The 12-hour rides were to emulate a typical shift of an NHS worker.
“No exaggeration, the last two hours were the hardest I have ever had on the bike,” Thomas told the BBC on Saturday.
“I could barely sit down,” the 2018 Tour de France champion added.
Professional cycling, in common with all major sport worldwide, has been suspended following the spread of the virus, with this year’s Tour de France delayed from June and July until August and September.
The suspension of the road race calendar prompted Thomas to set himself a challenge which he likened to completing eight or nine stages of the Tour itself.
“It has been solid,” said Thomas, winner of the 2018 British sports personality of the year award.
“I am going to have a week off to recover from this. It was 36 hours in the saddle over three days which would normally be a big training week for me.
“The longest ride I have done on the road is eight hours and 20 minutes in a group and that was with a coffee stop.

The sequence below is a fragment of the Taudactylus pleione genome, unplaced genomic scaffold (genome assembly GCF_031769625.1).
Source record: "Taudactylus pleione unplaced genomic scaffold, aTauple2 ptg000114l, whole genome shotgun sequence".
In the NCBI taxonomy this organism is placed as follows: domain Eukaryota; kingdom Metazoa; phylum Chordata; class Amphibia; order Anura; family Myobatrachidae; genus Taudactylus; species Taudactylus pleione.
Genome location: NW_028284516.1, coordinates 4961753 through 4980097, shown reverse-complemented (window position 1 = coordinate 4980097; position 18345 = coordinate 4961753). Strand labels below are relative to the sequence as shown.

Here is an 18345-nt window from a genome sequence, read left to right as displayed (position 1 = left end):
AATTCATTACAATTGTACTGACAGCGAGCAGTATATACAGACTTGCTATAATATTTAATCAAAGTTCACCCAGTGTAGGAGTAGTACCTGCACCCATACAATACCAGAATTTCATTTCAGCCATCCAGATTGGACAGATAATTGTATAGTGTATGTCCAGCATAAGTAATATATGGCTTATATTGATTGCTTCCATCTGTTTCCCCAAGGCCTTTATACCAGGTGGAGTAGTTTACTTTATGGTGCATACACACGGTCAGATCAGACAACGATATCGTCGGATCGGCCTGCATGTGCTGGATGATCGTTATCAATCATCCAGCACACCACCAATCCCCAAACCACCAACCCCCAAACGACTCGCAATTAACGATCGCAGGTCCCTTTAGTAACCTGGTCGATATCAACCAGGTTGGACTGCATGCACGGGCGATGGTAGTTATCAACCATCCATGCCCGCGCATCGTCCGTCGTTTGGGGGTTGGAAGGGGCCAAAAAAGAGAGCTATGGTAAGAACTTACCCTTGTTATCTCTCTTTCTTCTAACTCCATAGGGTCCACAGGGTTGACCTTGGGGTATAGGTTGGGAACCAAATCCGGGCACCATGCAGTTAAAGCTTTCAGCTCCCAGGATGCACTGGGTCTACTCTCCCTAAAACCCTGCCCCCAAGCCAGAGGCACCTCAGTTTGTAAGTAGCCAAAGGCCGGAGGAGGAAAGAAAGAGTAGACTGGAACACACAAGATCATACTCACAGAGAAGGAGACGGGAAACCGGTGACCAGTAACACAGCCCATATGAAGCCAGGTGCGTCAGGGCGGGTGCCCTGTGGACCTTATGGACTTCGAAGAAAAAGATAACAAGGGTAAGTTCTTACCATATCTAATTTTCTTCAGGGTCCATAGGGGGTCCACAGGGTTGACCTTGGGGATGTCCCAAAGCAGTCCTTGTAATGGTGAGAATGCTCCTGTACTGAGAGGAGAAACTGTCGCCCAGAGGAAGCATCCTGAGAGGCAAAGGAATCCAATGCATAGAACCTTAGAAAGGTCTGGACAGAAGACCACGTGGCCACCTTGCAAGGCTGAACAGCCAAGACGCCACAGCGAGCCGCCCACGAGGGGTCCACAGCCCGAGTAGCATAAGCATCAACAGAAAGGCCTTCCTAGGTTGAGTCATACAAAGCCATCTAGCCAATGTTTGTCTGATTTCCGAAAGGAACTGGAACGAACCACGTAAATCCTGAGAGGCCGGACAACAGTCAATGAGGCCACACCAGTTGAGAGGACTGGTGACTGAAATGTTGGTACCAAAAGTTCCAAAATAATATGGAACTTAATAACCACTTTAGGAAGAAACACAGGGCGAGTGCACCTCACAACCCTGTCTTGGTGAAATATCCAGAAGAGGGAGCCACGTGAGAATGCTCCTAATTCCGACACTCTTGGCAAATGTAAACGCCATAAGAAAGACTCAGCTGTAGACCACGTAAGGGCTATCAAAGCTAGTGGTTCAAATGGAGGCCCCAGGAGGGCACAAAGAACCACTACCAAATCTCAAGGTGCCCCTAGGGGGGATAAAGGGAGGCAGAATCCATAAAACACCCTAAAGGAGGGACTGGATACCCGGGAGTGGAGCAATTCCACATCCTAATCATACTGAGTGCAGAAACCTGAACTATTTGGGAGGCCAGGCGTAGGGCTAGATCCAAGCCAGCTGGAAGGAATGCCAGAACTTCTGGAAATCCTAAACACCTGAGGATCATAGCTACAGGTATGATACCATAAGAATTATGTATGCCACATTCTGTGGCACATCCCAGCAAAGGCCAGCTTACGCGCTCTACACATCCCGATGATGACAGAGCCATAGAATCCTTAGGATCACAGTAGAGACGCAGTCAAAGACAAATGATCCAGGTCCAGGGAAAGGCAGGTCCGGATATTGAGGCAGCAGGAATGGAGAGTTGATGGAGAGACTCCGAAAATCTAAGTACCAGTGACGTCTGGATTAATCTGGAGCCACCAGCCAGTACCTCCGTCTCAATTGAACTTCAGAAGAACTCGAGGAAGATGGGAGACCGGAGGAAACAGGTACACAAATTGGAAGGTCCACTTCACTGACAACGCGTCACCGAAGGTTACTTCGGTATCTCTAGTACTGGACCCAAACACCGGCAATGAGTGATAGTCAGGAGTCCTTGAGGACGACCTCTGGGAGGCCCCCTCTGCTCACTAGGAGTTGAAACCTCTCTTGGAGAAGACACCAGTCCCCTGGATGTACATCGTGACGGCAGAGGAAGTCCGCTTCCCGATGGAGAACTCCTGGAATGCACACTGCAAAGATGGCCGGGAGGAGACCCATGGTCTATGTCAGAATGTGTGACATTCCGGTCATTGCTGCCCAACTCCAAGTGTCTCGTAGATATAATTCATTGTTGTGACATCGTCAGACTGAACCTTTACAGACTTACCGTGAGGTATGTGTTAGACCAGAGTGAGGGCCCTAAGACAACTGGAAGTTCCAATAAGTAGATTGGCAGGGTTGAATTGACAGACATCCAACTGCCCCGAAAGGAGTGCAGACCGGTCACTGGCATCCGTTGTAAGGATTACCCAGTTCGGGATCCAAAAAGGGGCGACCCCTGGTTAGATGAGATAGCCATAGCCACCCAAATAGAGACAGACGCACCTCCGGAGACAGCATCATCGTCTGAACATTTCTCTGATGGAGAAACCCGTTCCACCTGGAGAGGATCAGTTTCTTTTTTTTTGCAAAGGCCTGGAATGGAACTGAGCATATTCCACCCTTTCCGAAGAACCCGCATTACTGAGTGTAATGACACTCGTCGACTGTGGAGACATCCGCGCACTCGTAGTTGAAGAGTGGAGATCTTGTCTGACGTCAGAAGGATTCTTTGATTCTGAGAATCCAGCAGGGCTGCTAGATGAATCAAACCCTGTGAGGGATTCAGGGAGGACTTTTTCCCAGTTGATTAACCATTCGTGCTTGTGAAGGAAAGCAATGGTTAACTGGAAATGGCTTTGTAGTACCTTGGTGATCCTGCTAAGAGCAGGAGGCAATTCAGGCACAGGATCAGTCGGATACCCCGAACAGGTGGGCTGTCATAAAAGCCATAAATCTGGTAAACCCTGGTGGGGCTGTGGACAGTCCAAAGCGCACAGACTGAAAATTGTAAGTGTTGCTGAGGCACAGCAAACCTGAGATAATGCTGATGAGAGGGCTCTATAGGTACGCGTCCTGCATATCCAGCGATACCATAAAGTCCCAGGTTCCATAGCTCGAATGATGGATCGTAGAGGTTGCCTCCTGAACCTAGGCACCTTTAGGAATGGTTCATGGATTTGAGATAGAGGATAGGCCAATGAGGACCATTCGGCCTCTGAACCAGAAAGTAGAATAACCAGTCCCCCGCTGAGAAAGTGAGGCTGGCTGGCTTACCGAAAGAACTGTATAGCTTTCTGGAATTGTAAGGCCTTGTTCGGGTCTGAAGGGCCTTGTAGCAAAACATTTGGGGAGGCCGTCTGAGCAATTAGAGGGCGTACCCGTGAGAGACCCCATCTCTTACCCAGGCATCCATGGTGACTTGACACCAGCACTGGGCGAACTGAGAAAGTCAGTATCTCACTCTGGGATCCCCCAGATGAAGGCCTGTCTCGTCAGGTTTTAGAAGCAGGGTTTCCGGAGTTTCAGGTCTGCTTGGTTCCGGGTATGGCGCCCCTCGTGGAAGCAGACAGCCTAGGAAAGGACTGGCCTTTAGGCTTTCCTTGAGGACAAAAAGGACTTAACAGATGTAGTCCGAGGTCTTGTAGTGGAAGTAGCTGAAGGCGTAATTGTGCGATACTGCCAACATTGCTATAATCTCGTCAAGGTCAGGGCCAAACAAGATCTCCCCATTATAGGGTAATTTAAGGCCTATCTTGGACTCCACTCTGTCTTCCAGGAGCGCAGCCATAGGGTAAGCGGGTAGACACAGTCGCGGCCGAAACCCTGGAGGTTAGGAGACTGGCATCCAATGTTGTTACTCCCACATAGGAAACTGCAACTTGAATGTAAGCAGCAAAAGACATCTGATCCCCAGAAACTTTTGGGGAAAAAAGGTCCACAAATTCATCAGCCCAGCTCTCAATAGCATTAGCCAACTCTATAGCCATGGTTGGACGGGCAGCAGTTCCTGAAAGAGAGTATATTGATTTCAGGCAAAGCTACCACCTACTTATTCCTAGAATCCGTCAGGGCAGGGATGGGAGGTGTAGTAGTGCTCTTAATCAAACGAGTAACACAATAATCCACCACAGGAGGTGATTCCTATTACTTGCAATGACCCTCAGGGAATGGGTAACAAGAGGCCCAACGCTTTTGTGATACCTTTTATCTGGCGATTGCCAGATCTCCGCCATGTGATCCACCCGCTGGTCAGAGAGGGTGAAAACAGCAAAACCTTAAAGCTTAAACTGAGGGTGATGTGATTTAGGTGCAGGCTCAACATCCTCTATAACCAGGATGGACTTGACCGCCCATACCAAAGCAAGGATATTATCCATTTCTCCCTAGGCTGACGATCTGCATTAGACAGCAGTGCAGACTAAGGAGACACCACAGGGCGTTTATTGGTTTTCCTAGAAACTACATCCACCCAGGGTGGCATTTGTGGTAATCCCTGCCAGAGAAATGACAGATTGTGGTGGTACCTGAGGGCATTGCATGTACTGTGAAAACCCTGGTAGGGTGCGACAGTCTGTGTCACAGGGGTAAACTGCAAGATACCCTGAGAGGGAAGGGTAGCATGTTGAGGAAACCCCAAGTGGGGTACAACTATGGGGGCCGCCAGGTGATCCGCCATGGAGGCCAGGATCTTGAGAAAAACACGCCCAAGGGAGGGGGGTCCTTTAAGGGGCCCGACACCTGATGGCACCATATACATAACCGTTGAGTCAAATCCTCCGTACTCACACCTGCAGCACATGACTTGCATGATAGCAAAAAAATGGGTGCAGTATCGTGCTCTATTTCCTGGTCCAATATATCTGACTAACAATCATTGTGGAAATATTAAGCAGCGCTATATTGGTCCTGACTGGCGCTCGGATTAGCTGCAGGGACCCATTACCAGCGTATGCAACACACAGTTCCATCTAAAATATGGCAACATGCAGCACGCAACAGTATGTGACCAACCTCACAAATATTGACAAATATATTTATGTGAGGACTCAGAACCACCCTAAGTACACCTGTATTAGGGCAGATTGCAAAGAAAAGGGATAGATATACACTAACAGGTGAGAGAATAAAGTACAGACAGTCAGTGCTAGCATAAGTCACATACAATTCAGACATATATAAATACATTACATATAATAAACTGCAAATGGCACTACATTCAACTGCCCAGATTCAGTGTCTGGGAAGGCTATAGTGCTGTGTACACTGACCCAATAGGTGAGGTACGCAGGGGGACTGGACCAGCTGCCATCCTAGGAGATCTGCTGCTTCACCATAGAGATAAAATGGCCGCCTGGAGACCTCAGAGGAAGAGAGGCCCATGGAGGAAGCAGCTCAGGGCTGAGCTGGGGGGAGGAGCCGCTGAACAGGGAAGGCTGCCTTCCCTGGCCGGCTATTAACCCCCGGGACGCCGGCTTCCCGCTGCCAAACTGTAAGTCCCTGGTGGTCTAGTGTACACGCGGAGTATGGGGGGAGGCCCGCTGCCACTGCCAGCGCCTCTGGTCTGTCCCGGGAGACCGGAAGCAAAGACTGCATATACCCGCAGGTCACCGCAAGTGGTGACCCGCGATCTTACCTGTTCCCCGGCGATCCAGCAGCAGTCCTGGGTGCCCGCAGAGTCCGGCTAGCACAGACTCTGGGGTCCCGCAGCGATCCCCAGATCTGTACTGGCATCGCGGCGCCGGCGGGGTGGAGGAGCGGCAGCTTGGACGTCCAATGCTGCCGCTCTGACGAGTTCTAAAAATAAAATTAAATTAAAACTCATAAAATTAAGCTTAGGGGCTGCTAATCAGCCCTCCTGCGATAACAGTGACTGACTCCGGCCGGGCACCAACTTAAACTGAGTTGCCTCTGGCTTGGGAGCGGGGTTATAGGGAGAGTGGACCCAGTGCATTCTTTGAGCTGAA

“On a turbo the longest was three hours and there is a lot of difference from that and riding outside where you have the scenery and downhill.”
The 33-year-old, a two-time Olympic pursuit gold medallist, added there were particularly personal as well as general fundraising reasons for his effort of endurance.
“My mum’s gone back to work at Velindre cancer hospital in Cardiff — she’s retired three times already and my best mate’s a GP (doctor) up St Helens way as well,” said Thomas.
“I’ve heard so many stories about what people are doing and it made me just want to try and play a tiny, tiny part by trying to help out in a small way.”
Thomas lags a long way in funds raised behind a 99-year-old former soldier, Captain Tom Moore, who has become a national hero by raising over 20 million pounds by walking 100 laps of his garden.